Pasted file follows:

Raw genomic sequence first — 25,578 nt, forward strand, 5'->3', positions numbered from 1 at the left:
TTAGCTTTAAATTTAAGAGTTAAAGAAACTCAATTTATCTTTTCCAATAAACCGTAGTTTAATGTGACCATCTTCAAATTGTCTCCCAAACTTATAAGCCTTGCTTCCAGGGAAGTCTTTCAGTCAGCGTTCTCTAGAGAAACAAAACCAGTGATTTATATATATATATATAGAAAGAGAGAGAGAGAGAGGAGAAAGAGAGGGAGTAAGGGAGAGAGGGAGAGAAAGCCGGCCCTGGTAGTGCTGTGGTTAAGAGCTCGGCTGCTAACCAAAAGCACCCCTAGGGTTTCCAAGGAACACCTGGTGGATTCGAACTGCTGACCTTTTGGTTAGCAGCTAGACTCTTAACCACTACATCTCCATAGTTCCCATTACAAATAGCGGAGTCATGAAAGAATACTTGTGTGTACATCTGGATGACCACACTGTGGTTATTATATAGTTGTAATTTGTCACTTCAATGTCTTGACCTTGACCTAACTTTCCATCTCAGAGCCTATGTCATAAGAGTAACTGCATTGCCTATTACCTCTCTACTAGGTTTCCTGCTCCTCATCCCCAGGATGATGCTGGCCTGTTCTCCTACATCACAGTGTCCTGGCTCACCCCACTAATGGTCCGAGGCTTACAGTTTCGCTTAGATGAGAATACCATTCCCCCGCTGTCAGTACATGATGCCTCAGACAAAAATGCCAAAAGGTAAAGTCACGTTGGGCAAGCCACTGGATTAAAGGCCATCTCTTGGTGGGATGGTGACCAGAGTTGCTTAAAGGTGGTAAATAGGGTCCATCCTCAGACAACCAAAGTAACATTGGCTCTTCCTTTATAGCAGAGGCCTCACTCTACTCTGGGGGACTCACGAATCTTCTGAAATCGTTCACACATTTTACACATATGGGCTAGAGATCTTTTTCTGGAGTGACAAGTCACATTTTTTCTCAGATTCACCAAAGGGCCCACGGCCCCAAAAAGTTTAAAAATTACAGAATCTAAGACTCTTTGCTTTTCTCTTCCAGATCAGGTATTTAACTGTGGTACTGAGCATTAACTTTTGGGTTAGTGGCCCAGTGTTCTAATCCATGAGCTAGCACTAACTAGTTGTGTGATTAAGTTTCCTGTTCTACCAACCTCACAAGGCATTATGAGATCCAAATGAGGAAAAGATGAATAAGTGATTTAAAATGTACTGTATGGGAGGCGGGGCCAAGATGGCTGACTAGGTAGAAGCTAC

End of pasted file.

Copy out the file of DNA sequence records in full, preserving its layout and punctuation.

Raw genomic sequence first — 25,578 nt, forward strand, 5'->3', positions numbered from 1 at the left:
TTAGCTTTAAATTTAAGAGTTAAAGAAACTCAATTTATCTTTTCCAATAAACCGTAGTTTAATGTGACCATCTTCAAATTGTCTCCCAAACTTATAAGCCTTGCTTCCAGGGAAGTCTTTCAGTCAGCGTTCTCTAGAGAAACAAAACCAGTGATTTATATATATATATATAGAAAGAGAGAGAGAGAGAGGAGAAAGAGAGGGAGTAAGGGAGAGAGGGAGAGAAAGCCGGCCCTGGTAGTGCTGTGGTTAAGAGCTCGGCTGCTAACCAAAAGCACCCCTAGGGTTTCCAAGGAACACCTGGTGGATTCGAACTGCTGACCTTTTGGTTAGCAGCTAGACTCTTAACCACTACATCTCCATAGTTCCCATTACAAATAGCGGAGTCATGAAAGAATACTTGTGTGTACATCTGGATGACCACACTGTGGTTATTATATAGTTGTAATTTGTCACTTCAATGTCTTGACCTTGACCTAACTTTCCATCTCAGAGCCTATGTCATAAGAGTAACTGCATTGCCTATTACCTCTCTACTAGGTTTCCTGCTCCTCATCCCCAGGATGATGCTGGCCTGTTCTCCTACATCACAGTGTCCTGGCTCACCCCACTAATGGTCCGAGGCTTACAGTTTCGCTTAGATGAGAATACCATTCCCCCGCTGTCAGTACATGATGCCTCAGACAAAAATGCCAAAAGGTAAAGTCACGTTGGGCAAGCCACTGGATTAAAGGCCATCTCTTGGTGGGATGGTGACCAGAGTTGCTTAAAGGTGGTAAATAGGGTCCATCCTCAGACAACCAAAGTAACATTGGCTCTTCCTTTATAGCAGAGGCCTCACTCTACTCTGGGGGACTCACGAATCTTCTGAAATCGTTCACACATTTTACACATATGGGCTAGAGATCTTTTTCTGGAGTGACAAGTCACATTTTTTCTCAGATTCACCAAAGGGCCCACGGCCCCAAAAAGTTTAAAAATTACAGAATCTAAGACTCTTTGCTTTTCTCTTCCAGATCAGGTATTTAACTGTGGTACTGAGCATTAACTTTTGGGTTAGTGGCCCAGTGTTCTAATCCATGAGCTAGCACTAACTAGTTGTGTGATTAAGTTTCCTGTTCTACCAACCTCACAAGGCATTATGAGATCCAAATGAGGAAAAGATGAATAAGTGATTTAAAATGTACTGTATGGGAGGCGGGGCCAAGATGGCTGACTAGGTAGAAGCTAC